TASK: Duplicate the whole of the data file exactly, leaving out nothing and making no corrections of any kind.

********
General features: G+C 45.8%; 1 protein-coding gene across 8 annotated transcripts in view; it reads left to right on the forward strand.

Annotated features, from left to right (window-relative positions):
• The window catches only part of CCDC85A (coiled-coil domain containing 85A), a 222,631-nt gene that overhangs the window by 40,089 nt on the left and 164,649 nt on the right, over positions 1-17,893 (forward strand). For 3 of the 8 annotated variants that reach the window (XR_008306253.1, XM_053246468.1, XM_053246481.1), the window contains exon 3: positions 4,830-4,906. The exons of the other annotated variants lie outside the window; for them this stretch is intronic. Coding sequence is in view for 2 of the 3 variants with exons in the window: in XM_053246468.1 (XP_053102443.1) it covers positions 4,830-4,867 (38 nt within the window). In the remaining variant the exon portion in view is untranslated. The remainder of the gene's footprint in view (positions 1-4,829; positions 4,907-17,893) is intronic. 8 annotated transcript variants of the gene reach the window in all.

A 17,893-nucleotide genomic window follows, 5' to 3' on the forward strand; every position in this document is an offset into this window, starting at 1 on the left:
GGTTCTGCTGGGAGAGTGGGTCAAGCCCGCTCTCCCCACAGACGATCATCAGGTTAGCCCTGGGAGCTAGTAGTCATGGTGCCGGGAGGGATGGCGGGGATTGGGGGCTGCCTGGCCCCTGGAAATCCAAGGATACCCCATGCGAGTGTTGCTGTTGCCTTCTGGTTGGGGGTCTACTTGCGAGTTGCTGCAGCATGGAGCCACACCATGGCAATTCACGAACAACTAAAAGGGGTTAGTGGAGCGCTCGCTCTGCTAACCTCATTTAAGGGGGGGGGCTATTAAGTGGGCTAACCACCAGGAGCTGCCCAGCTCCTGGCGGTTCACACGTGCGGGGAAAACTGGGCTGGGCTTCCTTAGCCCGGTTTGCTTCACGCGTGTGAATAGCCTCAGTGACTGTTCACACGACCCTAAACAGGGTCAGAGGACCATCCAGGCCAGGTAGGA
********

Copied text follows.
General features: G+C 45.8%; 1 protein-coding gene across 8 annotated transcripts in view; it reads left to right on the forward strand.

Annotated features, from left to right (window-relative positions):
• The window catches only part of CCDC85A (coiled-coil domain containing 85A), a 222,631-nt gene that overhangs the window by 40,089 nt on the left and 164,649 nt on the right, over positions 1-17,893 (forward strand). For 3 of the 8 annotated variants that reach the window (XR_008306253.1, XM_053246468.1, XM_053246481.1), the window contains exon 3: positions 4,830-4,906. The exons of the other annotated variants lie outside the window; for them this stretch is intronic. Coding sequence is in view for 2 of the 3 variants with exons in the window: in XM_053246468.1 (XP_053102443.1) it covers positions 4,830-4,867 (38 nt within the window). In the remaining variant the exon portion in view is untranslated. The remainder of the gene's footprint in view (positions 1-4,829; positions 4,907-17,893) is intronic. 8 annotated transcript variants of the gene reach the window in all.

A 17,893-nucleotide genomic window follows, 5' to 3' on the forward strand; every position in this document is an offset into this window, starting at 1 on the left:
GGTTCTGCTGGGAGAGTGGGTCAAGCCCGCTCTCCCCACAGACGATCATCAGGTTAGCCCTGGGAGCTAGTAGTCATGGTGCCGGGAGGGATGGCGGGGATTGGGGGCTGCCTGGCCCCTGGAAATCCAAGGATACCCCATGCGAGTGTTGCTGTTGCCTTCTGGTTGGGGGTCTACTTGCGAGTTGCTGCAGCATGGAGCCACACCATGGCAATTCACGAACAACTAAAAGGGGTTAGTGGAGCGCTCGCTCTGCTAACCTCATTTAAGGGGGGGGGCTATTAAGTGGGCTAACCACCAGGAGCTGCCCAGCTCCTGGCGGTTCACACGTGCGGGGAAAACTGGGCTGGGCTTCCTTAGCCCGGTTTGCTTCACGCGTGTGAATAGCCTCAGTGACTGTTCACACGACCCTAAACAGGGTCAGAGGACCATCCAGGCCAGGTAGGA